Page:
Akio Nukaga opening Sept. 12th 2009
Take a sneak peak at some of Akio’s work that will be in the show and available for sale. If you haven’t read the write up on the connection to Akio in our newsletter here it is:
YAKIMONO = FIRED OBJECT
by adam silverman & simone earnhardt
We’re thrilled to be welcoming Master Japanese Potter Akio Nukaga to Heath LA on Saturday, September 12 from 5-8pm for the opening of his first U.S. Tenji Sokubai (direct translation “exhibit and immediate sale”). We sat down with Adam Silverman, a very close friend of Akio’s and Director of Heath LA, and asked him a few questions about his relationship with the artist…
How did you learn of Akio and what drew you to his work?
While working in Mashiko, Japan in the spring of 2006, I came across a postcard with one of Akio’s pots on it. Intrigued, I asked my friend and handler Aya Muto to translate the card, which led us to a show of his work at Starnet, the best gallery in Mashiko. His pieces were staggeringly elegant, simple and beautiful. I felt an immediate connection to his work and went to great lengths to meet him in person.
Akio lives about a half hour outside of Mashiko in a wooded area filled with potters. He greeted us warmly and we connected over tea and biscuits with the help of Aya, and lots of smiles and bows. Akio and I were born in the same year and he has three sons to my three daughters. He is trained in a traditional manner, having served as an apprentice to a master potter for many years before establishing his own studio. His master threw 1,000 teacups a day — by the time Akio left, he was throwing 500 per day but we both agreed the reward was greater when making varied, one-of-a-kind, more expensive pieces.
During that time in Mashiko, I became acquainted with Koshi Baba, the visionary owner of Starnet. He invited Akio and me to hold a show together in the spring of 2007. I had the opportunity to visit with Akio several times before our show, which brought us quite close. By the time our opening at Starnet had come around, our work had evolved and we could see each of our influences on the other.
How has your work evolved since meeting in 2006?
When we met, Akio’s work was mostly about food and mine mostly decorative. Through the years, his work became more expressive, he moved into making flower vases as a functional type within which to explore more diverse forms. I began to embrace the challenges involved with making wares used for eating, something I had moved away from a while back.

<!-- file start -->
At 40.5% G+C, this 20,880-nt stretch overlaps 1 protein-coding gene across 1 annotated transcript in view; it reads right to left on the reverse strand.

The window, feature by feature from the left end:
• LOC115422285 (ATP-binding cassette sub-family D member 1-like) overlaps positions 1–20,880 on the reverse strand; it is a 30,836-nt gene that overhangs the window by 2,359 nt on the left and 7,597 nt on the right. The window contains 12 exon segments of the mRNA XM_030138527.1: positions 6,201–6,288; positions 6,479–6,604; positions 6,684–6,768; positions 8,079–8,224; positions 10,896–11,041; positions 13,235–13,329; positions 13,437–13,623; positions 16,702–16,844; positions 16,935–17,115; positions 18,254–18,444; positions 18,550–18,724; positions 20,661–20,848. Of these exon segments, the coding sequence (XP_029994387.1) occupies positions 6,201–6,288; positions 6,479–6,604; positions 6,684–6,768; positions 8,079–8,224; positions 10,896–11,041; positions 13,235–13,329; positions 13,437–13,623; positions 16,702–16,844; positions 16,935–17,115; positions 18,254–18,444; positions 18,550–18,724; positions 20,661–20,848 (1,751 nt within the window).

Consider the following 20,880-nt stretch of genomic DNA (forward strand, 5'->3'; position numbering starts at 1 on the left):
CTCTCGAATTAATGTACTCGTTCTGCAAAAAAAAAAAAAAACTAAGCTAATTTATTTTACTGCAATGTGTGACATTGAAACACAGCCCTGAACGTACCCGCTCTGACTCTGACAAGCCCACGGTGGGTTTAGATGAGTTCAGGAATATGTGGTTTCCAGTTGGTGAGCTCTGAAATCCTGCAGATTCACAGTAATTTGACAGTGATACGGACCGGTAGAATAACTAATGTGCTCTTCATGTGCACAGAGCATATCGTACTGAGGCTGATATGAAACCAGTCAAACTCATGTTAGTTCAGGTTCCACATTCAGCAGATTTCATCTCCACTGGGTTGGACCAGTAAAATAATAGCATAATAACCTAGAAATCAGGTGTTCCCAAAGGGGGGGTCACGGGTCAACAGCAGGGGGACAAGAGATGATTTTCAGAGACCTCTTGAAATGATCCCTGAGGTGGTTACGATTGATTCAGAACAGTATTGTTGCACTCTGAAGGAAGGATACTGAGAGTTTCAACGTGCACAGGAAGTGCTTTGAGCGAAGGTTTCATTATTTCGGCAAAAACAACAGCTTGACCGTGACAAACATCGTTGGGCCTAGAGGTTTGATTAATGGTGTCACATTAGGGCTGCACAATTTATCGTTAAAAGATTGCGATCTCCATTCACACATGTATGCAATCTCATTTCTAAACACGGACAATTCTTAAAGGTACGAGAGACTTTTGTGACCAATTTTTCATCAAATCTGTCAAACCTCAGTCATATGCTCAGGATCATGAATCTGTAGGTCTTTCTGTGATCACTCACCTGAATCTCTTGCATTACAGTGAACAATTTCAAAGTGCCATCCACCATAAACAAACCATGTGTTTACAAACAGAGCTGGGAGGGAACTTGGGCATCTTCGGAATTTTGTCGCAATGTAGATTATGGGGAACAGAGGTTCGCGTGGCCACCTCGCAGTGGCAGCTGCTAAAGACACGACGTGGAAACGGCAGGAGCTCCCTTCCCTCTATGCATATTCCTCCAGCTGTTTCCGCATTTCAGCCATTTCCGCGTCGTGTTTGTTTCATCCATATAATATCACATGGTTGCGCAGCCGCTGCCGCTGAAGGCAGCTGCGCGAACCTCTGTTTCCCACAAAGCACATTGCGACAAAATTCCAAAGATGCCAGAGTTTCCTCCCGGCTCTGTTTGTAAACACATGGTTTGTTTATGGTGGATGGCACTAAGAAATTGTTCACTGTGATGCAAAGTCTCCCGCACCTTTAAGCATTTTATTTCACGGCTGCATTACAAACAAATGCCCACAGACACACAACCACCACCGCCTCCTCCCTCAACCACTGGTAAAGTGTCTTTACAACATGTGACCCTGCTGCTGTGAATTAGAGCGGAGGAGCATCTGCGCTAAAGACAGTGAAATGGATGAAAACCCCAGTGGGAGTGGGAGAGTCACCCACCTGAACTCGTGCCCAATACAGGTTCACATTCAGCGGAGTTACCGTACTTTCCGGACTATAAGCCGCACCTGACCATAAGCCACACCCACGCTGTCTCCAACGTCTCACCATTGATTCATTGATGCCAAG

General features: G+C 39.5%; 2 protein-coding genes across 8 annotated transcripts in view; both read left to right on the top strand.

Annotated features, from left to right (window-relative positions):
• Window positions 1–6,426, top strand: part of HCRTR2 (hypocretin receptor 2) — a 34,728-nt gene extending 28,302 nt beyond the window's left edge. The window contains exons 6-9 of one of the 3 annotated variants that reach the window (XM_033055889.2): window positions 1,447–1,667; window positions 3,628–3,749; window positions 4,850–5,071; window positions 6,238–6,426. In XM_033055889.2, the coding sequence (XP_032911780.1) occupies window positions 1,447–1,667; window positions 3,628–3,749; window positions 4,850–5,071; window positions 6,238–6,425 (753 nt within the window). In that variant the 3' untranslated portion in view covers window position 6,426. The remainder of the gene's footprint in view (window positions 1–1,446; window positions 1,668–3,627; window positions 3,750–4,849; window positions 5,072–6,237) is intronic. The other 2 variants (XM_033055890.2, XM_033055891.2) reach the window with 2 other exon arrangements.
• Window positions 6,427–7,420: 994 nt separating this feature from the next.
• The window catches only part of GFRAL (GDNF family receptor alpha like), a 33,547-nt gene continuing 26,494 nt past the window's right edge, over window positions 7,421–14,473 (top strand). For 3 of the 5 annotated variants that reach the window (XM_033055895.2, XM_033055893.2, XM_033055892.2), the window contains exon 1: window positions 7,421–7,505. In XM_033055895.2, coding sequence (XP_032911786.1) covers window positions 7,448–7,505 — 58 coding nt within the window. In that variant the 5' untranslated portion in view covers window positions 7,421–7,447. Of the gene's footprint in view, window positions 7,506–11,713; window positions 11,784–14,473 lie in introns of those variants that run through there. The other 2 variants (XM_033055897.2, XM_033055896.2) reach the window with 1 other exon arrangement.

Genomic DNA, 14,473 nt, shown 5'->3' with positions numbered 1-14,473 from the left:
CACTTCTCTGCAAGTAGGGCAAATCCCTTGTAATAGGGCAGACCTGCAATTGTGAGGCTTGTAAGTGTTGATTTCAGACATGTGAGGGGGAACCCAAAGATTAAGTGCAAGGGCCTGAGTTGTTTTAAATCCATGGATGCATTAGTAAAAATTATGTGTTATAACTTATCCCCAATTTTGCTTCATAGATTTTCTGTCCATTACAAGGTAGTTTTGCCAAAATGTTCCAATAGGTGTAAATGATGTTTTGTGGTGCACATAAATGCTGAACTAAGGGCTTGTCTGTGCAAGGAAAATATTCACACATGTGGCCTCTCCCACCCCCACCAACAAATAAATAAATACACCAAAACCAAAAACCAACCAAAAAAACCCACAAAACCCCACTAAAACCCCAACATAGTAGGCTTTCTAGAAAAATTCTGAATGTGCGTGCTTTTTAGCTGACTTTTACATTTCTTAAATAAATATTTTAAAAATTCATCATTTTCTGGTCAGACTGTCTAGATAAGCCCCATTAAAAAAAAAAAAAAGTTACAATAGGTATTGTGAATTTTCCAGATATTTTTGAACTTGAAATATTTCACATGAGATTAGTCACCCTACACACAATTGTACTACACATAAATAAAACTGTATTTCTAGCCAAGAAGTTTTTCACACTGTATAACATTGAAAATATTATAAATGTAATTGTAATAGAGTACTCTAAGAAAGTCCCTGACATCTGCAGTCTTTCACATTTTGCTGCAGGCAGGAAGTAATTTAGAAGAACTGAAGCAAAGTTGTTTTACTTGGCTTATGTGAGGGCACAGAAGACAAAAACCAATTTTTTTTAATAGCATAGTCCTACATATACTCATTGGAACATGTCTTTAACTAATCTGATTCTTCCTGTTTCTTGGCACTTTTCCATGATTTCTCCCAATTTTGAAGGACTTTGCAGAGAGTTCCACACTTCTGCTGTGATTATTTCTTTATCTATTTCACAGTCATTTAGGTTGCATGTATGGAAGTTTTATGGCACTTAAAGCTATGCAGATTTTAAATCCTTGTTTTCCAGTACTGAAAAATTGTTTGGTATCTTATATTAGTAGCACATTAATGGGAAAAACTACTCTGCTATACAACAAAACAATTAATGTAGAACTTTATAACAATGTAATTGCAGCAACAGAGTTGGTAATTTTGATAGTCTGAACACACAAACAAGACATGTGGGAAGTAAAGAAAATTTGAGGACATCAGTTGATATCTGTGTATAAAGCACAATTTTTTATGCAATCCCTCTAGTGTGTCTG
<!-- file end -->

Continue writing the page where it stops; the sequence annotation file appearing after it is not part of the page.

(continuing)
What is Akio’s background and what style is he most known for in Japan?
I see his work as real country pottery (in the best possible meaning of the term) but with a very sophisticated and refined design aesthetic — quite a rare combination. He works in the 200 year-old tradition of Kasama ware, hand-making functional pieces with keen attention to the end user’s experience in mind. His pieces are so humane — they embody his free spirit, humility and incredibly kind soul. I use one of Akio’s teapots almost every morning — it truly enhances my experience of having tea and honestly starts my day in a nicer way.
What can we expect from his show?
Many rare and wonderful opportunities — this will be Akio’s very first trip to the US, his first time outside of Japan, in fact. He’s bringing with him approximately 100 one-of-a-kind specially-made pieces, all functional — including cups, plates, bowls, tea pots, serving bowls,platters and flower vases (prices range from $50 to $300). In addition to his show’s opening reception on September 12, Akio will give a public wheel throwing demonstration in the Heath studio on Sunday, September 13 at 2:00PM (admission is free) — yet another rare and exciting opportunity. I am delighted to introduce Akio and his work to my friends and the Heath community, as he is a really big deal in Japan and virtually unknown here in the United States. The show will remain up until all of his pieces are sold, which we anticipate happening quickly, based on the response he gets back home.